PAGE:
Monday, April 23, 2018

Should judges be appointed or elected?

After reading the Justice Building Blog about Broward Judge Merrillee Ehrlich, I started thinking about this question again. I think the appointment process leads to more qualified judges. But elections, at least in theory, hold judges accountable for bad behavior. Perhaps judges should be appointed but not for life. What about having a committee that evaluates judges every 5 years to decide whether they get re-upped or not?

From Rumpole:

2:37: Yells at defendant who responds to question not to talk.
3:04: Yells at lawyer to keep quiet defendant

3:53: Yells at defendant- "I'm not here to talk to you about breathing treatment."

Reflect on that for a moment. This is a misdemeanor case. The defendant is obviously not well. She's in a wheel chair. We learned later that she had chronic obstructive pulmonary disease and in fact died within a few days of being released. The defendant indicates that she needs treatment to breathe. Not for pain. But to perform the basic function all humans need to perform to live. And the response of a member of the Broward Judiciary was that she didn't want to talk about it. Yes, this is the Broward Judiciary on full display for the world to see. They abuse defendants and lawyers all the time. However most of them have enough self control not to do it on video in this fashion.

4:10: "I’m not going to spend all day with her interrupting me."
4:50: Judge yells again
5:55 : "You’ve already said too much."
6:10 Judge Throws a fit and waves arms: "Don’t even say yes..."

6:35: And here's what a kind and decent judge says to a handicapped person in a wheel chair that they've just ordered to go to pre-trial services: "Arrange for someone to carry you if you can’t get there."


Anonymous said...

Appointment gets better judges. Perhaps appointment for a 10 year term (or something like that) with no re-appointment; either elevation or the boot.

I had a SDFla District Judge once grant a preliminary injunction (not a TRO) without a hearing, and after the the defendant had entered an appearance. He was old and confused and wouldn't listen.

We'd had a hearing on a motion to lift default and for extension of time nunc pro tunc. At the hearing on extension of time, and without an injunction motion being filed, the judge asked if a motion for injunction had been filed because "that's what usually happens in these cases." No motion for injunction had been filed. Default was lifted and the Answer was deemed filed. The next day, predictably, the plaintiff filed a motion for a preliminary injunction. We responded in opposition. The judge called a hearing. When we got there ready to defend against the pending motion, the judge said that we'd already had a hearing on the injunction issue and that our defense wasn't going to be heard.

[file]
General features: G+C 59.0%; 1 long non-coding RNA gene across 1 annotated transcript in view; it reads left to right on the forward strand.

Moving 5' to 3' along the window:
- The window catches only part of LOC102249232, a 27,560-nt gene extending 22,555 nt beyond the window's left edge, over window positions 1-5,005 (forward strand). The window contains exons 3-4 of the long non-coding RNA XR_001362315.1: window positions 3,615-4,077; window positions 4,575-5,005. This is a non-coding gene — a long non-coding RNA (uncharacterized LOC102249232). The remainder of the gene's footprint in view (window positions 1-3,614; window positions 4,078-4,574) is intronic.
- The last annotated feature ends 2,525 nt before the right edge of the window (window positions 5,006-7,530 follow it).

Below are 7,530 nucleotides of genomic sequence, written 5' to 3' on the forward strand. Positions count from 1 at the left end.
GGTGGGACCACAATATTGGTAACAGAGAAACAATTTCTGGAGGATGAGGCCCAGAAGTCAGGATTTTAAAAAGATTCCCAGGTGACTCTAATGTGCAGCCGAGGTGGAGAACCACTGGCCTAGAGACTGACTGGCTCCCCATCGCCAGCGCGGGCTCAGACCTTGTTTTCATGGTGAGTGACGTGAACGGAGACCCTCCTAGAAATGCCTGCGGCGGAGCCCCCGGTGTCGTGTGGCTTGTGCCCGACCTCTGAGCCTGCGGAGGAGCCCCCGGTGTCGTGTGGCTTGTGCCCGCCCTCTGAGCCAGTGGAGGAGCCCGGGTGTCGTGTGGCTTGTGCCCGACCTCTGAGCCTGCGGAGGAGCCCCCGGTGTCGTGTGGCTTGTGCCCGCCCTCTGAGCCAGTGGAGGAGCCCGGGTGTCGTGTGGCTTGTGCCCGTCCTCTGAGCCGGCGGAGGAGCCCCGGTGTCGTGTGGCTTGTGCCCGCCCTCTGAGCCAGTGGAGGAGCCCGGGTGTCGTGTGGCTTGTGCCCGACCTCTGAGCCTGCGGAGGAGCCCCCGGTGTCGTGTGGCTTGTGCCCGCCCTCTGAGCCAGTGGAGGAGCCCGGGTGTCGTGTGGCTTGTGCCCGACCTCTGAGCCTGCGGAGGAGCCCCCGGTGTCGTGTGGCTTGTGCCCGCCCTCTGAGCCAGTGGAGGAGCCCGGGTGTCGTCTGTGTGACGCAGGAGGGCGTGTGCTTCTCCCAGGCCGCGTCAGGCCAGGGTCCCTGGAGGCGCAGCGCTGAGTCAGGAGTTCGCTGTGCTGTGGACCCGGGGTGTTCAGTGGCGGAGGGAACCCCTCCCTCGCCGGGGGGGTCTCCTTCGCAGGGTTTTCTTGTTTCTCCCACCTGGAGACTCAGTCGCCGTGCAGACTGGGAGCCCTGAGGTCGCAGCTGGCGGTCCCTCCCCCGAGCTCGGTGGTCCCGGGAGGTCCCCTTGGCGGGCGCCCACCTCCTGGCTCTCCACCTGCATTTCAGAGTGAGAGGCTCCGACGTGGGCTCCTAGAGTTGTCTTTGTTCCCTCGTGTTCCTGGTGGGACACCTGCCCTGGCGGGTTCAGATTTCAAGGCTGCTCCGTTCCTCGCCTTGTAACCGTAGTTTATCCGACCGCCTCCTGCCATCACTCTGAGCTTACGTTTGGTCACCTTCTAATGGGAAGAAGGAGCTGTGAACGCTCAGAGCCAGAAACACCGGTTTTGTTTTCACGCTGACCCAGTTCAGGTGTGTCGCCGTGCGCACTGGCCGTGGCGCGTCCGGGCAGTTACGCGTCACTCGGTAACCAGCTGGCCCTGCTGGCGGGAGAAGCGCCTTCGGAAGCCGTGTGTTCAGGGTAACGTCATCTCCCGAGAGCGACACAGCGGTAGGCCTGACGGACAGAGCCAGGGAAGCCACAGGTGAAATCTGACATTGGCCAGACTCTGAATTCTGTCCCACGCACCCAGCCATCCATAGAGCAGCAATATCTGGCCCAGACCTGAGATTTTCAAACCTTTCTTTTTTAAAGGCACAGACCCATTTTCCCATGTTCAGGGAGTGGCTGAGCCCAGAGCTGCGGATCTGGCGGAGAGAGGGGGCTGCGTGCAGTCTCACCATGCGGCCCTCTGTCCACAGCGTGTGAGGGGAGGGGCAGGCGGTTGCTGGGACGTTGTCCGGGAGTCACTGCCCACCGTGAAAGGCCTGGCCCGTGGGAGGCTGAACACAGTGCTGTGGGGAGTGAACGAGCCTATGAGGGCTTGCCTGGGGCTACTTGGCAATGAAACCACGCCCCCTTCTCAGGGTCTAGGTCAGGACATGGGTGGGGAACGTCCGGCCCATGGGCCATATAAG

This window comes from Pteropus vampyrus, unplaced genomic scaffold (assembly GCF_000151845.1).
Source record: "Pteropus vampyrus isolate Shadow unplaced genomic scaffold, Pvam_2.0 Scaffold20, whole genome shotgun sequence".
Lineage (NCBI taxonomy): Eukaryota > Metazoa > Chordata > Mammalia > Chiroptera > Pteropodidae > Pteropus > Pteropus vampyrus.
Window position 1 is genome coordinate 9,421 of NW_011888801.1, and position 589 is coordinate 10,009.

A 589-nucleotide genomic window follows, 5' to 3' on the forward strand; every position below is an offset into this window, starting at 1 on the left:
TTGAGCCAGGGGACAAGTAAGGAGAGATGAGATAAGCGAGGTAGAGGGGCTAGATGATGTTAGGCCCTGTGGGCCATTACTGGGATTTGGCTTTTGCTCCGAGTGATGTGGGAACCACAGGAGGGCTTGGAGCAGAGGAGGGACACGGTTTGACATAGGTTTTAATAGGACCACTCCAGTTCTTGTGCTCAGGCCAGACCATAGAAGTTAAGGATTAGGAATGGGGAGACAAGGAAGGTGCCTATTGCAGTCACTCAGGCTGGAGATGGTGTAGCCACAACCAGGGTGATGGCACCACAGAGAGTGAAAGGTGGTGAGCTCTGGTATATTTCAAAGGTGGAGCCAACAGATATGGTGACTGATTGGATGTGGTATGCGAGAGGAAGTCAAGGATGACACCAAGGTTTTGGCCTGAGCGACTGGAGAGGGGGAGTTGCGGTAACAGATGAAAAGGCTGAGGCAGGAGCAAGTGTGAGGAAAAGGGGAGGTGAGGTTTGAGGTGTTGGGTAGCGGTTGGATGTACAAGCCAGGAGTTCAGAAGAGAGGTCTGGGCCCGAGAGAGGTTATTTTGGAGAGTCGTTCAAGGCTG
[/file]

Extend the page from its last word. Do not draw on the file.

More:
This elderly judge was so full of pride that he wouldn't let me hand him a copy of the docket (which I had printed in my binder) to show him that no such hearing had been held, or to talk him through the procedural history of the matter. He called us in just to tell us that, since an injunction had issued, that this case would proceed quickly to trial, and to ask how and by when we intended to comply with the injunction. And he wouldn't hear anything else.

In theory, we could have appealed. But this client didn't have a ton of money and decided to settle rather than fight the plaintiff AND the elderly judge at the same time.

I often wonder what in the world his clerk was doing? Was the clerk too scared to speak up, too busy to care, or just checked out in general?

When I walked out, opposing counsel had the decency to apologize. But they weren't about to give back that gift either.

This is a problem that exists because of lifetime appointment. A man who was appointed by the president, confirmed by the senate, could not be removed except by impeachment by the House and trial by the Senate, let power go to his head and let age dull his wits. That combination does not serve justice.

Anonymous said...

That would be the equivalent of a life appointement except for those who are too corrupt to maintain the office. No bueno. I will take 5 good judges and 1 that needs to be voted off (as happens veery cyple) vs 5 good judges and 3 bad ones (who are connected hacks and who will never be voted off).

Ted said...

3 words: James Lawrence King

Anonymous said...


Blakely Moore said...

I don't think there is a perfect solution to the problem. Either a judge will have no incentive to please anyone (and thus no real accountability) or an incentive to please someone/everyone (and thus may rule against her better judgment for the sake of appearances).

I like the idea of appointment for limited terms though. Maybe 10-15 years without the possibility of reappointment.

Anonymous said...

There is no good answer to this. If Judges were appointed for a fixed term with no possibility of reappointment, then they would have an incentive to cater to large law firms to hire them after their terms ended.
Our magistrates are selected and (theoretically) subject to merit-based retention, but this hasn't saved us from what amounts to life-tenure for subpar magistrates. There are certainly truly excellent ones (e.g., McAliley, O'Sullivan, Torres) but the district has never gotten rid of a magistrate judge that wasn't up to the job.
All else equal, I think life-tenure for judges appointed based on merit is the best way to go.